In summary, Emily Wilson’s translation of The Iliad is a tour de force that navigates the fine line between faithfulness to the original and contemporary relevance. While some critics accuse her of excessive modernization, these criticisms often overlook her intent: to make this epic tale accessible to a broader audience without sacrificing its original integrity.
In Homer’s long and legendary poem The Iliad, one of the founding works of Greek and world literature, written in the eight century before the existence of Christ, a great cast of characters, conflicts, and choices seems to contain the wealth and wisdom of the ages: about the seduction and abduction of the Spartan queen Helen by a prince of Troy, and the war that follows, including a fight between the princes Achilles and Hector, there is a clash of cultures, and an exploration of heroism and hubris, that suggest the fundamentals of civilization.
Anna Karenina is a novel that beguiles and intrigues. The world it depicts and dissects remains fascinating in itself. Its characters are among the most memorable ever created. And the targets and outward forms of social disapproval may be different now to what they were then, but they nevertheless exist. The world is still an awfully harsh place to those who step out of line or who cannot enter into prescribed ways of thinking and feeling.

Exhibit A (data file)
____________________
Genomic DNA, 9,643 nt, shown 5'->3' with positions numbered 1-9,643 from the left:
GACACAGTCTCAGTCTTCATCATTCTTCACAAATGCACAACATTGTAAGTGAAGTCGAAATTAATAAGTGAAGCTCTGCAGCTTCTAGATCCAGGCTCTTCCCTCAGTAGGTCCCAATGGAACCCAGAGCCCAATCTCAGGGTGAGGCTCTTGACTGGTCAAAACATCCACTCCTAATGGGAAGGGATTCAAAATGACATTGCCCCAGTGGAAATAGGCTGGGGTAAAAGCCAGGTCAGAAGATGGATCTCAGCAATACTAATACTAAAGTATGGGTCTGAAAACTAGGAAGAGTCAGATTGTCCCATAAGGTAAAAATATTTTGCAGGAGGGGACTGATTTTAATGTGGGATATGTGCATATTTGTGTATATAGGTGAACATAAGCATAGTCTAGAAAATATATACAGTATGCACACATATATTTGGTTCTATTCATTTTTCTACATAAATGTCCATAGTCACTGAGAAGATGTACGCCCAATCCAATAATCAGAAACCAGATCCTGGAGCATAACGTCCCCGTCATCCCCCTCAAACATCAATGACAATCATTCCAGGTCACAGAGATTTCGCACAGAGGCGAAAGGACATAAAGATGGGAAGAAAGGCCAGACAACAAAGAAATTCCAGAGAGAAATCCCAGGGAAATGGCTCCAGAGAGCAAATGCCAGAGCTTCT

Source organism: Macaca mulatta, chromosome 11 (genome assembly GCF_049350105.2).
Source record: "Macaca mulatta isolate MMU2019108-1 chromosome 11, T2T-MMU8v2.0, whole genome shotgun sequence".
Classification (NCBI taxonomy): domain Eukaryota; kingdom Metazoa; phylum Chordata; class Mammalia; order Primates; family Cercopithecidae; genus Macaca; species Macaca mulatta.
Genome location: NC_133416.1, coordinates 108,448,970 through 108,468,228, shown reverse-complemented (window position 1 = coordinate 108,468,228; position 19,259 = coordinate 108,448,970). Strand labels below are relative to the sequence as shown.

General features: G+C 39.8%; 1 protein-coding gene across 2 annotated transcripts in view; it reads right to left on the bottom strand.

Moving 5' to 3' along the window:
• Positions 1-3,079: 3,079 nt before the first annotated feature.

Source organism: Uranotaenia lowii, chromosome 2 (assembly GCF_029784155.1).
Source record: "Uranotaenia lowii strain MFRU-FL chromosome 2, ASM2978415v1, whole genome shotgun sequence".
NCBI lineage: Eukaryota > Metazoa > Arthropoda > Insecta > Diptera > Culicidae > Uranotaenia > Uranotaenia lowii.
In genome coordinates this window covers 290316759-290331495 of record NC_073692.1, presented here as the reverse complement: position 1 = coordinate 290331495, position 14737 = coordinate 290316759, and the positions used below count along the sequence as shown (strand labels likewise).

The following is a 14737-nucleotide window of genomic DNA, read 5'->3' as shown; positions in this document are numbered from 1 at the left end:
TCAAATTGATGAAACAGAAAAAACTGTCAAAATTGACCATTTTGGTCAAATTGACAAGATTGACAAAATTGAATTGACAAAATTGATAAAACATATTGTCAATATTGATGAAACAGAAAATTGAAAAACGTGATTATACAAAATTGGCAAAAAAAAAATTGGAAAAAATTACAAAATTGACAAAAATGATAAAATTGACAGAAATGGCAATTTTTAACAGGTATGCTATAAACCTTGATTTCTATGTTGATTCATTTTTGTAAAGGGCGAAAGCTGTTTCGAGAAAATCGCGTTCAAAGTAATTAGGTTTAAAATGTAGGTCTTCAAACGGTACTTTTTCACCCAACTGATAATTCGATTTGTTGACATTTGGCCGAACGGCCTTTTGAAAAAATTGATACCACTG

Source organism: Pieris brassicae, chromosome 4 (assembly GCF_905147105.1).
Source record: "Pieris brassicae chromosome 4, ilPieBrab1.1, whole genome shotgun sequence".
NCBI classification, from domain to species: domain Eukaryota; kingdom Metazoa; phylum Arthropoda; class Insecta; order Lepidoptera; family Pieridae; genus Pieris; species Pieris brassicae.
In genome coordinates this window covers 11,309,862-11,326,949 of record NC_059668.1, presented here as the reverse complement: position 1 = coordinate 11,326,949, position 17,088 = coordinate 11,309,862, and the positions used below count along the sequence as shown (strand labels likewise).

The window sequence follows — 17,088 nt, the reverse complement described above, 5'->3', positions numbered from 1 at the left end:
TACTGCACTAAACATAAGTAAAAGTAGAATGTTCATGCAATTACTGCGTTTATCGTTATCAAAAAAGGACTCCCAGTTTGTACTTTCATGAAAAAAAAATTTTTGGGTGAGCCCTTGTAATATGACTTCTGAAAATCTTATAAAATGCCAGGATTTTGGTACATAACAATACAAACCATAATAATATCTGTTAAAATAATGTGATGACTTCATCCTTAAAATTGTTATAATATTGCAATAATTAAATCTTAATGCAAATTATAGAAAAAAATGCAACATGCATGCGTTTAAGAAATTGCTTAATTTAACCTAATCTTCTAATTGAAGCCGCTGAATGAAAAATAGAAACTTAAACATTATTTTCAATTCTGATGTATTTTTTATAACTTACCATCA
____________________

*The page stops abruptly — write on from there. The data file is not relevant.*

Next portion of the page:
If you’re looking for a point of comparison, I’d say Bunin as a writer is similar to Chekhov, that’s his model. Though he is darker, more risqué and also narrower in his sympathies. There are some people, you feel, that Bunin is just not interested in – something you never feel with Chekhov. There are some people, you feel, that Bunin is just not interested in – something you never feel with Chekhov. Bunin is a little old-fashioned or out of touch too, you sense. Set in his ways. You read a story written in the ‘40s – and so contemporaneous with Hemingway, Waugh and Greene – and the people are behaving like turn of the century Russian nobility.
It is hard to reconcile daily life and profound thought sometimes, but fiction gives us the semblance of both, reconciled. In Great Expectations, we see how shallow hopes give way to mature duties, friendship, love, and wisdom, when the little poor boy Pip gets a benefactor and a trip to London—he assumes Miss Havisham is his benefactor.
I am not a Latinist but I have over the years immersed myself in Latin texts and have a little knowledge of the problems that Fagles faced. Virgil began The Aeneid in the most striking way he could manage and a line or two from near the opening becomes eminently suitable for comparison of the original with Fagles’s translation.